Project Management

ITSM projects involve process changes in addition to technical tool implementations. Sometimes they include significant changes to culture. Successful projects require the understanding of stakeholder objectives, tolerance for unexpected changes, focus on value creation, and unwavering commitment to putting people first.


ITSM projects encompass a variety of stakeholders, including service users, technical support staff, service owners, process owners, and IT and business management. All need some visibility into the implementation.

The old axiom says not all that’s measured matters, and not all that matters can be measured. Nevertheless, it is important to define measurable process objectives at the start of the implementation. Too many organizations overlook this. It may be necessary to shake the stakeholders pretty hard in order to ascertain what metrics and measurements matter to the organization.

Project Management Methods

Rigid adherence to project management methodological dogma will not ensure successful implementation of the tool or widespread adoption of process changes.

In business we use  planning sprints, daily “stand-up” meetings, work breakdown structures, product breakdown structures, and rigid adherence to milestone estimates in the belief that following dogma alone will ensure project success. This is the modern equivalent of the islanders of Melanesia wearing coconut headphones in fabricated control towers with lighted fires on dirt runway strips, in the belief that imitating the rituals of modern logistics will bring material wealth.

Circumstances matter. Talent matters.

Large implementations usually result in larger disappointments. This is due in part to the difficulty of capturing unknown and unstated technical and stakeholder requirements. It is also a result of uncertainty in estimating, a discipline in which few professionals have received sufficient calibration training.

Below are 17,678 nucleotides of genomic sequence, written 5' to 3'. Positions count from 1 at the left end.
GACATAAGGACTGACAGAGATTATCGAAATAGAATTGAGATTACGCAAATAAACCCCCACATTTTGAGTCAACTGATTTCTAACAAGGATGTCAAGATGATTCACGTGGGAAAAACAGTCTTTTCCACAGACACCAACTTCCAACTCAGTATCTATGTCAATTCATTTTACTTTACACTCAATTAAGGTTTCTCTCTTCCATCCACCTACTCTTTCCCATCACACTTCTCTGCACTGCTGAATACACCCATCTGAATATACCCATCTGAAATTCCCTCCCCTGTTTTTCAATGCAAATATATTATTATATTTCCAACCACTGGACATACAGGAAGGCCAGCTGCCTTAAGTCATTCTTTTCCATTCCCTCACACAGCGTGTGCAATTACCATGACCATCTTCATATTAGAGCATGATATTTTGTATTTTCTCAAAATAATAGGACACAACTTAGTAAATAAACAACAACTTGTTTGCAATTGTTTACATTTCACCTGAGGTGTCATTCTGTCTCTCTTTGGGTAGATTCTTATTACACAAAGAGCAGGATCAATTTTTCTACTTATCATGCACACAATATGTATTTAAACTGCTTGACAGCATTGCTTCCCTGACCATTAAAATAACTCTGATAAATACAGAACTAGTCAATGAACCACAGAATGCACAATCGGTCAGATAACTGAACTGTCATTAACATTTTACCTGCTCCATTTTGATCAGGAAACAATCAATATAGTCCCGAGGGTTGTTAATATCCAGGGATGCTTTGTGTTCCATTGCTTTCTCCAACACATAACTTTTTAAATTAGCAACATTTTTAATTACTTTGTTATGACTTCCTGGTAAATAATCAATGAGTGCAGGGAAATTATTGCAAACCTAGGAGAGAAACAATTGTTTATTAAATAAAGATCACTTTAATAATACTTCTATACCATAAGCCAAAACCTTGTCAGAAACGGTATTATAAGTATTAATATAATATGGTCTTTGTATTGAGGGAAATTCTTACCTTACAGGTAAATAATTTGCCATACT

No single method fits all organizations in all circumstances.

Elements of success

Nevertheless, some elements can improve IT Service Management project efforts in most organizations.

  • Business case: The project owner and project manager must have a clear understanding of the business case, or how the project will create and capture value for the organization.
  • Phased approach: Working software is the best way to measure progress. It also helps expose unknown and unstated requirements. The phased approach provides phase gates at which drastic changes to the project (including cancellation) can easily be performed without any loss of face.
  • Next Phase Plans: The next phase should be detailed only at or near the end of the previous phase, in order to maximize the lessons learned by management and participants.
  • Balanced metrics: Metrics guide individual and organizational behaviors, but should never be used a a stick to beat the wicked. The use of multiple metrics helps to ensure against destructive over-optimization of a single metric.
  • Focus on improvement: individuals and organizations should focus on improvement rather than devotion to perfect execution of a specific objective. Perfection is seldom necessary or even desirable.